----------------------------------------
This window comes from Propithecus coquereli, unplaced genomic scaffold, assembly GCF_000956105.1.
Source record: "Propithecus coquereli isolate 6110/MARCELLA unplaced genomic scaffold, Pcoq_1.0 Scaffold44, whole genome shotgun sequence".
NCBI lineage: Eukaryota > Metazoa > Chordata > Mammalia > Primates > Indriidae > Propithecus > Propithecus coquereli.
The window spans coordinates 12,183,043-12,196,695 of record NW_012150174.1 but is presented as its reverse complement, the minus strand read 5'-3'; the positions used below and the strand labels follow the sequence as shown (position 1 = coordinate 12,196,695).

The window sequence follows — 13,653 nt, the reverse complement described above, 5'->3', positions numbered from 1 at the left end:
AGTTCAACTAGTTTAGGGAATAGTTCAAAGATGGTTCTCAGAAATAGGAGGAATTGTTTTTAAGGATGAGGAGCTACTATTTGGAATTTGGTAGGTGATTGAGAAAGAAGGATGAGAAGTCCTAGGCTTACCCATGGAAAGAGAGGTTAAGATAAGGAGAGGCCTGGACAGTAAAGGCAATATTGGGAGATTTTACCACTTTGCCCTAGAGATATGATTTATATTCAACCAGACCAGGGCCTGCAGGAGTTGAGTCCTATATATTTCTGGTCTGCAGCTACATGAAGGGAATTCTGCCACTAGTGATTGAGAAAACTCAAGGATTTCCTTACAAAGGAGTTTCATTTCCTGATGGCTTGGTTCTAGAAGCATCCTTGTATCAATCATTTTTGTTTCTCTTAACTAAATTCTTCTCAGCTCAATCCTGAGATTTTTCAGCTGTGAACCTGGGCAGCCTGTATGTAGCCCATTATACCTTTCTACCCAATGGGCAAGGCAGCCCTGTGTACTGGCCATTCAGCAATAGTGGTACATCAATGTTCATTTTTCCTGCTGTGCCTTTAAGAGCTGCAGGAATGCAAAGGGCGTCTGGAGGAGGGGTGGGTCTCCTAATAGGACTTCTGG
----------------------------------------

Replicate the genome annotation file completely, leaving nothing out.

This window comes from Propithecus coquereli, unplaced genomic scaffold, assembly GCF_000956105.1.
Source record: "Propithecus coquereli isolate 6110/MARCELLA unplaced genomic scaffold, Pcoq_1.0 Scaffold44, whole genome shotgun sequence".
NCBI lineage: Eukaryota > Metazoa > Chordata > Mammalia > Primates > Indriidae > Propithecus > Propithecus coquereli.
The window spans coordinates 12,183,043-12,196,695 of record NW_012150174.1 but is presented as its reverse complement, the minus strand read 5'-3'; the positions used below and the strand labels follow the sequence as shown (position 1 = coordinate 12,196,695).

The window sequence follows — 13,653 nt, the reverse complement described above, 5'->3', positions numbered from 1 at the left end:
AGTTCAACTAGTTTAGGGAATAGTTCAAAGATGGTTCTCAGAAATAGGAGGAATTGTTTTTAAGGATGAGGAGCTACTATTTGGAATTTGGTAGGTGATTGAGAAAGAAGGATGAGAAGTCCTAGGCTTACCCATGGAAAGAGAGGTTAAGATAAGGAGAGGCCTGGACAGTAAAGGCAATATTGGGAGATTTTACCACTTTGCCCTAGAGATATGATTTATATTCAACCAGACCAGGGCCTGCAGGAGTTGAGTCCTATATATTTCTGGTCTGCAGCTACATGAAGGGAATTCTGCCACTAGTGATTGAGAAAACTCAAGGATTTCCTTACAAAGGAGTTTCATTTCCTGATGGCTTGGTTCTAGAAGCATCCTTGTATCAATCATTTTTGTTTCTCTTAACTAAATTCTTCTCAGCTCAATCCTGAGATTTTTCAGCTGTGAACCTGGGCAGCCTGTATGTAGCCCATTATACCTTTCTACCCAATGGGCAAGGCAGCCCTGTGTACTGGCCATTCAGCAATAGTGGTACATCAATGTTCATTTTTCCTGCTGTGCCTTTAAGAGCTGCAGGAATGCAAAGGGCGTCTGGAGGAGGGGTGGGTCTCCTAATAGGACTTCTGG